Negative Results on Thyroid Molecular Testing Decrease Rates of Surgery for Indeterminate Thyroid Nodules

Rachel Jug, Shobha Parajuli, Sara Ahmadi, Xiaoyin Sara Jiang
Endocrine Pathology 2019 March 1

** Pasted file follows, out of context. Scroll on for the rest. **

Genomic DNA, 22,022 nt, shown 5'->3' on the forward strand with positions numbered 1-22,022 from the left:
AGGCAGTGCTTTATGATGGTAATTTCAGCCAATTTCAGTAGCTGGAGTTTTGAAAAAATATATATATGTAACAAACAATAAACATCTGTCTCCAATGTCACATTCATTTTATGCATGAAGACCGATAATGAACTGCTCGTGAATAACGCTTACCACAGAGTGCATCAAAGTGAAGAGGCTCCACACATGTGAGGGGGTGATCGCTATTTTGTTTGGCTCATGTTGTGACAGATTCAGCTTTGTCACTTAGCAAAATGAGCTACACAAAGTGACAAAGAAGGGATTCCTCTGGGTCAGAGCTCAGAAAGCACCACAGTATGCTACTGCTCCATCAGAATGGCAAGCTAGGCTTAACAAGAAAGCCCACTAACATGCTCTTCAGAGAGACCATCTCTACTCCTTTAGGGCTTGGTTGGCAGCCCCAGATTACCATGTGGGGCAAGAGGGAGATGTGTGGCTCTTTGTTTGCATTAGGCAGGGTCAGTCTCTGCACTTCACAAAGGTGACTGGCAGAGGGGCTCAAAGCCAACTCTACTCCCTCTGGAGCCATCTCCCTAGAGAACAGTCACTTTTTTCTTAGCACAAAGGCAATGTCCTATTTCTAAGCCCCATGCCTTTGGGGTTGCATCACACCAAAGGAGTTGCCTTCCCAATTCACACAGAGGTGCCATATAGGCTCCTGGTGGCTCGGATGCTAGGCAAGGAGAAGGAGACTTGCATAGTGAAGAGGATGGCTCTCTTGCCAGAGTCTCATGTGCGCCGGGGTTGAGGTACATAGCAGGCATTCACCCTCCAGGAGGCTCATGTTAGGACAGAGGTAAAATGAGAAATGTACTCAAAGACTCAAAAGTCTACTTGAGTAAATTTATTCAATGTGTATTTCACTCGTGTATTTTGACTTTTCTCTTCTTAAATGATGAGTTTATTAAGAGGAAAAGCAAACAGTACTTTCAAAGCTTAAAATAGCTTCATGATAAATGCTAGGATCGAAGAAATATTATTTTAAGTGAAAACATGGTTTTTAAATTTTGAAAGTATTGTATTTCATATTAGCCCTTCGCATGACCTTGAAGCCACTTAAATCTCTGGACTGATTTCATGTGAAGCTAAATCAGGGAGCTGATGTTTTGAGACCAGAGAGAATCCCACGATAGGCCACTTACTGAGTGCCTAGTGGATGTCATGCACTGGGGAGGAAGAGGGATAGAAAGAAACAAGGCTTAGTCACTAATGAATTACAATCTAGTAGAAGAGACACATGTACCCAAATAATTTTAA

Molecular tests and mutational panels such as Afirma Gene Expression Classifier (GEC) and ThyroSeq, respectively, have been used to help risk stratify cytologically indeterminate thyroid nodules with the aim to reduce unnecessary surgeries. We studied the effect of molecular testing on the rate of surgical resection in these nodules. Thyroid nodules with indeterminate (Bethesda III/IV) cytology that underwent molecular testing (GEC or ThyroSeq) at our institution between June 2012 and August 2016 were retrospectively reviewed. We collected demographics, cytology diagnoses, molecular test results, and whether surgical resection was performed. Two hundred eighty-three nodules met inclusion criteria: 202 nodules tested with GEC and 81 tested with ThyroSeq. In the cohort of GEC-tested nodules, 99/202 (49%) yielded "suspicious" and 103/202 (51%) yielded "benign" results, with an overall resection rate of 70/99 (71%) in "suspicious" versus 13/103 (13%) in "benign" nodules. In the cohort of ThyroSeq-tested nodules, 13/81 (16%) of nodules yielded a "high-risk mutation" and 68/81 (84%) of nodules yielded "no high-risk mutation," with overall resection rates of 11/13 (85%) and 30/68 (44%), respectively. Rates of resection were higher for Bethesda IV than for III nodules, regardless of molecular results. For both GEC and ThyroSeq, molecular test results seemed to correlate with the rate of resection at our institution. Rates of resection for cytologically indeterminate nodules that were "benign" or "no high-risk mutation" appeared to differ from those that were "suspicious" or "high-risk mutation" on molecular panel testing by GEC and ThyroSeq, respectively. Our findings support that molecular test results are impacting management.

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